Rule 4 Deductions
The main one that gets used a lot is ‘Rule 4’. The top and bottom of this is that it protects bookmaker and allows them to alter the odds of the horse should there be a significant omission from that race.
As an example, let’s say you backed the second favourite in a race at odds of 5.00 with the favourite going off as a ‘dead cert’ at odds of 2.00. At the last minute, this dead cert horse pulls out for whatever reason and now all of a sudden you have the favourite in a race at odds of 5.00. This isn’t exactly fair on the bookmaker who sets their prices based on all horses in the race. The true value for that horse to now win would be around 2.00.
Rule 4 allows bookmakers to make these adjustments and basically protect themselves when laying odds. The adjustments are set in stone and you can find these in our main Rule 4 article.
If a dead heat occurs in a horse race, then you will have a certain amount of your original stake removed from the bet to allow a successful payout. Your stake will be divided by the number of horses involved in the dead heat to determine your new stake.
It’s worth noting that the odds that you took remain the same, only the stake is altered.
So, if you placed a £10 bet on a horse at 10/1 and it finished in a dead heat with 1 other horse (2 total), then your stake would be divided by 2 to make £5. This £5 bet would then pay out at your original odds of 10/1, returning a £50 profit in total.
Race Types & Grades
Flat racing is a type of race that is run over a flat track, without any hurdles or jumps involved. The distance for each race can vary between 2 furlongs and 3 miles, with the main test being the horse’s stamina and ability. Whilst the horse won’t have to jump over any hurdles, the skill for this type of racing is often down to timing, in terms of knowing when to hold back to keep some gas in the tank and when to sprint for the finish in an attempt to win the race.
The types of horses on offer for these races will vary, but generally, you will find that thoroughbreds are the most successful. Types of surfaces will also vary for flat races, ranging from turf to dirt surfaces depending on where they are in the world. For example, most flat races in the UK will be on turf, whereas in Dubai and the US the majority will be on dirt.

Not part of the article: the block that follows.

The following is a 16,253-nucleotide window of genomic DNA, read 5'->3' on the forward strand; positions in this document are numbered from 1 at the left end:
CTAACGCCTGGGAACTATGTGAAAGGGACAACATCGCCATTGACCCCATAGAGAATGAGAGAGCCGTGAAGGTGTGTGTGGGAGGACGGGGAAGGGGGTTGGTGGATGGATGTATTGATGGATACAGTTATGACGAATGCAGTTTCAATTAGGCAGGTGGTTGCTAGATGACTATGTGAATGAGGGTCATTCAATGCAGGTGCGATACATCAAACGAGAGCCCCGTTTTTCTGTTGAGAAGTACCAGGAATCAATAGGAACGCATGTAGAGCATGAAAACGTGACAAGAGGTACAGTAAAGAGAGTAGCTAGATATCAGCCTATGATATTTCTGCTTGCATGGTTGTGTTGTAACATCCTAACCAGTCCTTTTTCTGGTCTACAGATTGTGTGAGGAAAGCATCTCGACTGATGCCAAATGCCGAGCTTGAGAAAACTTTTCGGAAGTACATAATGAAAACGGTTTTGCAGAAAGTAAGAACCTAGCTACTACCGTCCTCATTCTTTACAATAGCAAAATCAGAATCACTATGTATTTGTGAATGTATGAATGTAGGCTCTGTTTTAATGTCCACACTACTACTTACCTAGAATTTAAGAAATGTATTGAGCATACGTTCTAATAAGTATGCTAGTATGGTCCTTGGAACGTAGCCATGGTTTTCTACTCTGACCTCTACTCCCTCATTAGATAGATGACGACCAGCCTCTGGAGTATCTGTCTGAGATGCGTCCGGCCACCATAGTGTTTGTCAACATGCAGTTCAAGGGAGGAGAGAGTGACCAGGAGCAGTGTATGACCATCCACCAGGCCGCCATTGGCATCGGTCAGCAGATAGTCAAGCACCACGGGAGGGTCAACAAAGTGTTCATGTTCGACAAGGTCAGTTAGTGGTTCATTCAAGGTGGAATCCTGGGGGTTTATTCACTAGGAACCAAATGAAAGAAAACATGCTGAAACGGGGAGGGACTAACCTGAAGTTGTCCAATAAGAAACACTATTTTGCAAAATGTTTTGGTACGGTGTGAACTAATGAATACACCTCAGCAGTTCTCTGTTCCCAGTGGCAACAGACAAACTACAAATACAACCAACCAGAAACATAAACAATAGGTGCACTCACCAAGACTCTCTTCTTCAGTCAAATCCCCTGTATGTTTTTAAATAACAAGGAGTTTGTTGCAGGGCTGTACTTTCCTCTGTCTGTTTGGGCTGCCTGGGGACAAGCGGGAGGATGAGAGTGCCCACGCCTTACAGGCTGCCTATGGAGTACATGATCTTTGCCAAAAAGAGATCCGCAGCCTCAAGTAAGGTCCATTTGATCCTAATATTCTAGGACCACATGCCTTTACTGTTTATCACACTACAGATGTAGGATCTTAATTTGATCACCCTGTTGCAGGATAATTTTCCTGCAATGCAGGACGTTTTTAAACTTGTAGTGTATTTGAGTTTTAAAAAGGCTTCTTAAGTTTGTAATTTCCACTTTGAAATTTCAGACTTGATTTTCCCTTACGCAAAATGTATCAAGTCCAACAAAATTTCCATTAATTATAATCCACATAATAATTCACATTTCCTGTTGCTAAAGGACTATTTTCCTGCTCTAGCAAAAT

The official racing season for the flat starts in early April and will run through to November, but flat racing actually takes place all year round and includes a winter flat racing season that starts in November and runs through until the end of March. However, the calibre of races in this period is much lower than that of the summer months.
Some of the most iconic flat races included the 2,000 Guineas, 1,000 Guineas, Epsom Oaks, Epsom Derby and the St Leger Stakes.
Jump racing, or National Hunt Racing as it’s officially known, is horse racing that includes hurdles or obstacles that horses must navigate. These hurdles can range from fences to water jumps and are generally designed to be a tough test for the horses. The key to a successful jump horse is the ability to clear fences confidently and then have the stamina to stay in the race during the straights.
Jump racing actually takes place throughout the year in the UK and Ireland, but the season’s official start is at the Sandown Park Gold Cup Meeting, which is usually held at the back end of April. The national hunt meetings are also some of the biggest in the world, with the likes of the Cheltenham Festival, Royal Ascot and Grand National Meeting being some of the most prestigious horse racing events anywhere.
Some of the standout jump races include the Grand National, Cheltenham Gold Cup, King George VI Chase, Hennessey Gold Cup, and the Royal Ascot Gold Cup.
Each race that is run across any racecourse will be graded and this will signify the standard of that race and the calibre of horse that is involved. Classes are broken down between both jump and flat races. The jump classes are based on grades ranging from 1-3 and then a listed class below that. Flat racing will include 3 groups of classes, including Classics, Class 1 and Classes 2-7.